His emergence as a top point guard was really the final step in Tennessee's ascension to the No. 1 ranking for about a month last year. His ability to score and assist in concert made the Volunteers unguardable for long stretches in mid-season. Pay too much attention to Grant Williams inside or Admiral Schofield on the 3-point line, and you were throwing this team a Bone.
He averaged 13.7 points and 5.8 assists last year, collecting nearly three helpers for every turnover, a ratio that most coaches would take without question. Bone improved his field goal percentage from 39.1 as a sophomore to 46.5 last year, an indication that he took better shots. But his season ended in flat fashion as he was outplayed by Purdue's Carsen Edwards in a Sweet 16 loss.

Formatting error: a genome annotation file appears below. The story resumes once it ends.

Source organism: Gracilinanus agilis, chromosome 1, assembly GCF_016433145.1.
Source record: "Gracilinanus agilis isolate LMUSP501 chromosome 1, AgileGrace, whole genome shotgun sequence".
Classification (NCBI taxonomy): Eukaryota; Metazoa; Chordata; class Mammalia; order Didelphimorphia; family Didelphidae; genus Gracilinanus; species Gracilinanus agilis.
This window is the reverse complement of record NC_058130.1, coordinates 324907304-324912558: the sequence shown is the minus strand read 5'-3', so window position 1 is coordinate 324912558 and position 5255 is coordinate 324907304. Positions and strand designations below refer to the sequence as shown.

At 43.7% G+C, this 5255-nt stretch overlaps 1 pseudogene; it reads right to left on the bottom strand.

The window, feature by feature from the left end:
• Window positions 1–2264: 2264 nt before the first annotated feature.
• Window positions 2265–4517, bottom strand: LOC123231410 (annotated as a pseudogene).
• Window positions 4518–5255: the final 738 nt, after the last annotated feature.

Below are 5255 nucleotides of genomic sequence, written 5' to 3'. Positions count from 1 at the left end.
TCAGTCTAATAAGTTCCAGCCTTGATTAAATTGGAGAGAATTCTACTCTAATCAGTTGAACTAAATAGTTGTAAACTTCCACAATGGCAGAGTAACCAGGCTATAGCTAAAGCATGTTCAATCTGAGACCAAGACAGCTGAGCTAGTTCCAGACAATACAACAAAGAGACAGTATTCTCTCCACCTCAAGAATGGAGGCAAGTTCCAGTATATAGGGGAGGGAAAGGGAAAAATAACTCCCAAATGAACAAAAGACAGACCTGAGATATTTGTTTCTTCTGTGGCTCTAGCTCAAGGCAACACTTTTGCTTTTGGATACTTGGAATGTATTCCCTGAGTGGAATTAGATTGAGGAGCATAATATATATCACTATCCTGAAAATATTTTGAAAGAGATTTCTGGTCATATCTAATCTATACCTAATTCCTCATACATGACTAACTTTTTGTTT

No player was faster or quicker with or without the ball at the NBA Draft Scouting Combine in May. Bone starred in timed tests and five-on-five games with explosiveness that boggled the other guards in attendance.
The 6-3, 180-pound Bone is an outstanding athlete. He has a standing jump of 36 inches and can get up as high as 42 ½ inches, which will enable him to match up with most NBA point guards. Among the prospects who took the athleticism testing drills at the combine, no one covered three-quarters of the floor quicker than Bone's 3.03 seconds. He will test any defender with his quickness.
Bone has boasted an assist-turnover ratio of at least 2.1-1 in all three years at Tennessee. He converted free throws at a clip of better than 80 percent for his career and is capable of knocking down 3-pointers if you focus too much on his handle. One thing that is a bit of a surprise, though, is that he averaged less than a steal per game in his career.